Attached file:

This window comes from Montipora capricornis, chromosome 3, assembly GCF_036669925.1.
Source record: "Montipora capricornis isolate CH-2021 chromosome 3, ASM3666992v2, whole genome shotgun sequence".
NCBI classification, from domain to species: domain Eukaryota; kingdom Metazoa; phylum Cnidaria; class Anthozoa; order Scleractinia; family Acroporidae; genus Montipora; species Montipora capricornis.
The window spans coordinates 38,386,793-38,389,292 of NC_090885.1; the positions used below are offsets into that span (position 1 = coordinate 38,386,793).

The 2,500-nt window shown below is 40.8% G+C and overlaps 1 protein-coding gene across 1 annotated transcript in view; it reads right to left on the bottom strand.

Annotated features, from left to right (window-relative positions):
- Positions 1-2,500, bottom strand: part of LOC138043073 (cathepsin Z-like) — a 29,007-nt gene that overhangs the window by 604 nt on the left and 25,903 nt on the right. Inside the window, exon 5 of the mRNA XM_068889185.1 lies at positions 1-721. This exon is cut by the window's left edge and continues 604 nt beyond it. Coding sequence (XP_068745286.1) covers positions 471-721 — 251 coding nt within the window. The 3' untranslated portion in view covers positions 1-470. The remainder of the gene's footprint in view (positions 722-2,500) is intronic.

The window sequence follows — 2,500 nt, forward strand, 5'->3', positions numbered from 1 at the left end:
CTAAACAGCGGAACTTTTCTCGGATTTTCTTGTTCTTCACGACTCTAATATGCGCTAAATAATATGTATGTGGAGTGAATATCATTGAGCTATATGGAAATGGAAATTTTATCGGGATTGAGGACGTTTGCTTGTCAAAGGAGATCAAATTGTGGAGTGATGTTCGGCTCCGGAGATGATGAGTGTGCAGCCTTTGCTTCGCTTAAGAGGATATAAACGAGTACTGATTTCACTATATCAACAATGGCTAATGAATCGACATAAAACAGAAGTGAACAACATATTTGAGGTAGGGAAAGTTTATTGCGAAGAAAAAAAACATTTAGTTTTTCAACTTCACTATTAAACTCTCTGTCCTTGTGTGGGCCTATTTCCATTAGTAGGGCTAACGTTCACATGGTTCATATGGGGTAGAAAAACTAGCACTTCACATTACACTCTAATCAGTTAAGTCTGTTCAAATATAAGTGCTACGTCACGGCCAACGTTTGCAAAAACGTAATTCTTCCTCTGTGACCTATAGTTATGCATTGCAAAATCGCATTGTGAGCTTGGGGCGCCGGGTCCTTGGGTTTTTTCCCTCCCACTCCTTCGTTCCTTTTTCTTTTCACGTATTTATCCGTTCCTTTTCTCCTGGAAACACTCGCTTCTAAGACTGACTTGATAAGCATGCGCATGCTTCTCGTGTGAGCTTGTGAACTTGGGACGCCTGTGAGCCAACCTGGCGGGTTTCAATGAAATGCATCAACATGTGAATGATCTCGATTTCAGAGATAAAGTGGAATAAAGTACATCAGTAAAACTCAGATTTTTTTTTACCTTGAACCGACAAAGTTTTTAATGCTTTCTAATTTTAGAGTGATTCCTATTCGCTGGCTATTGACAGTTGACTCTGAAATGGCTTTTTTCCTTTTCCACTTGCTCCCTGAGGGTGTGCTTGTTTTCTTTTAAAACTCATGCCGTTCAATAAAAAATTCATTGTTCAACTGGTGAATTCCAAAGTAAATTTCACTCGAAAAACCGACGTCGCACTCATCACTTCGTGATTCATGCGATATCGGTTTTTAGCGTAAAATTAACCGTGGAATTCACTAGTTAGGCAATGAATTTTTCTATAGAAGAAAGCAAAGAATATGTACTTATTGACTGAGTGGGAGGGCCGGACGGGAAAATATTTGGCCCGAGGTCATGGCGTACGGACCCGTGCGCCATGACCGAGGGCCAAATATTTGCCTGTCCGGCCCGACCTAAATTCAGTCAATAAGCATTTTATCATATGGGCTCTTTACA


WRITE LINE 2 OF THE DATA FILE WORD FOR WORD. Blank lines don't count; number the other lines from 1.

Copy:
Source record: "Montipora capricornis isolate CH-2021 chromosome 3, ASM3666992v2, whole genome shotgun sequence".